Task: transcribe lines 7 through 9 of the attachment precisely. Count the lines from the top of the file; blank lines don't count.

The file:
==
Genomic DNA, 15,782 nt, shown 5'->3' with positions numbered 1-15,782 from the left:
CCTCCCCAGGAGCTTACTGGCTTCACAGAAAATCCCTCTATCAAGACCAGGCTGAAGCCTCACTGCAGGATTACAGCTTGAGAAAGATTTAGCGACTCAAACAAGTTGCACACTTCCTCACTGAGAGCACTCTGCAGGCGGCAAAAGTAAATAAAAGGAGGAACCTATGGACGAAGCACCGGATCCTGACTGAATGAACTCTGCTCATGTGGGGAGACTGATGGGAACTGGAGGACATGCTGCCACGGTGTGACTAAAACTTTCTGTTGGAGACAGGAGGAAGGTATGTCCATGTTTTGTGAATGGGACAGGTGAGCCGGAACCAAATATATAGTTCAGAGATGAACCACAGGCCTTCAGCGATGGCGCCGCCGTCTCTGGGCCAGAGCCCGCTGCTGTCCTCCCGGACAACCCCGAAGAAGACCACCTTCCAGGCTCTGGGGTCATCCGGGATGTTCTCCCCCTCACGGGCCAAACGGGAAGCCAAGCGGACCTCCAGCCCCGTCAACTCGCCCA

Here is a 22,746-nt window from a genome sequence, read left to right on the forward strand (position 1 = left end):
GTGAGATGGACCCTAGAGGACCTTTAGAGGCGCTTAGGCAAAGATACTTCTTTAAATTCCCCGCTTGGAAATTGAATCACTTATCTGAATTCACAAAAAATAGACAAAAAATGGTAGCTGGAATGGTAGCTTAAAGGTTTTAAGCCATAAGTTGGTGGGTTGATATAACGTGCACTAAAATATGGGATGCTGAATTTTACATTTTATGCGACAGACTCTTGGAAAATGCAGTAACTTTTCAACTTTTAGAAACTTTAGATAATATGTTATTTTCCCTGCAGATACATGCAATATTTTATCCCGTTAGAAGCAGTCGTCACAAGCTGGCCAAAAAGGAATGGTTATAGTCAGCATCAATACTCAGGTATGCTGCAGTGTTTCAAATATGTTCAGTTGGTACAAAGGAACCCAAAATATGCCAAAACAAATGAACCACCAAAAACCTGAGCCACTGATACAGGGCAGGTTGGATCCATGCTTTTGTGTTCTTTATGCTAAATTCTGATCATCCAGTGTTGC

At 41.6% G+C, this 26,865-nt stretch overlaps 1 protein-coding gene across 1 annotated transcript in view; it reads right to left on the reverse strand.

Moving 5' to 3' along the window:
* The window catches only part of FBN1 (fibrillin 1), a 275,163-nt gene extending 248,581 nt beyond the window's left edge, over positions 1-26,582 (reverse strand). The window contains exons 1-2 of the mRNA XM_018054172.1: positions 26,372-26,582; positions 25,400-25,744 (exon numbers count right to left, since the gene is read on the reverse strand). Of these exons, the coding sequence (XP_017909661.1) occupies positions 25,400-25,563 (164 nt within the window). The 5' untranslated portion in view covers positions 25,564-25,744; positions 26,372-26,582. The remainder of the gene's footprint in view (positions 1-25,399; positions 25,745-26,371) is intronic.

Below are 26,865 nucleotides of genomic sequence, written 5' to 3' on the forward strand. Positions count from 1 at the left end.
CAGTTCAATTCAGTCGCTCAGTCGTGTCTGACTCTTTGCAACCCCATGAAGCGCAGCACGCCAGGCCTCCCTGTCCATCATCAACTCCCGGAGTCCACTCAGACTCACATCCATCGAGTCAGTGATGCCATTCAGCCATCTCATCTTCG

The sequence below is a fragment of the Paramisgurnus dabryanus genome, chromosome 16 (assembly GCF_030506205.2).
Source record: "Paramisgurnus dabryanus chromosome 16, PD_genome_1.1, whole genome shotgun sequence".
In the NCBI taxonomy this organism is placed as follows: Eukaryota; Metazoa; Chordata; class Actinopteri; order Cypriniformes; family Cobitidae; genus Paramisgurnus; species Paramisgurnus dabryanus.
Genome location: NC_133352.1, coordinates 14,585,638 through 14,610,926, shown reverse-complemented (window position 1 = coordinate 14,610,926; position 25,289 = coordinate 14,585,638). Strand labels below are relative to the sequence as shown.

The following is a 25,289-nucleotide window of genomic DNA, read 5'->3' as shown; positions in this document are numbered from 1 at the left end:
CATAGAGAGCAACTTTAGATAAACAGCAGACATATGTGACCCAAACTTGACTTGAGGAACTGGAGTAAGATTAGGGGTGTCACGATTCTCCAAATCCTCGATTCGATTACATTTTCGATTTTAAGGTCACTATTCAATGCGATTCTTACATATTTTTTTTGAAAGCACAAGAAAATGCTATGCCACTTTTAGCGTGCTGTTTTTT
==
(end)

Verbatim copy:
* The window catches only part of FBN1 (fibrillin 1), a 275,163-nt gene extending 248,581 nt beyond the window's left edge, over positions 1-26,582 (reverse strand). The window contains exons 1-2 of the mRNA XM_018054172.1: positions 26,372-26,582; positions 25,400-25,744 (exon numbers count right to left, since the gene is read on the reverse strand). Of these exons, the coding sequence (XP_017909661.1) occupies positions 25,400-25,563 (164 nt within the window). The 5' untranslated portion in view covers positions 25,564-25,744; positions 26,372-26,582. The remainder of the gene's footprint in view (positions 1-25,399; positions 25,745-26,371) is intronic.

Below are 26,865 nucleotides of genomic sequence, written 5' to 3' on the forward strand. Positions count from 1 at the left end.
CAGTTCAATTCAGTCGCTCAGTCGTGTCTGACTCTTTGCAACCCCATGAAGCGCAGCACGCCAGGCCTCCCTGTCCATCATCAACTCCCGGAGTCCACTCAGACTCACATCCATCGAGTCAGTGATGCCATTCAGCCATCTCATCTTCG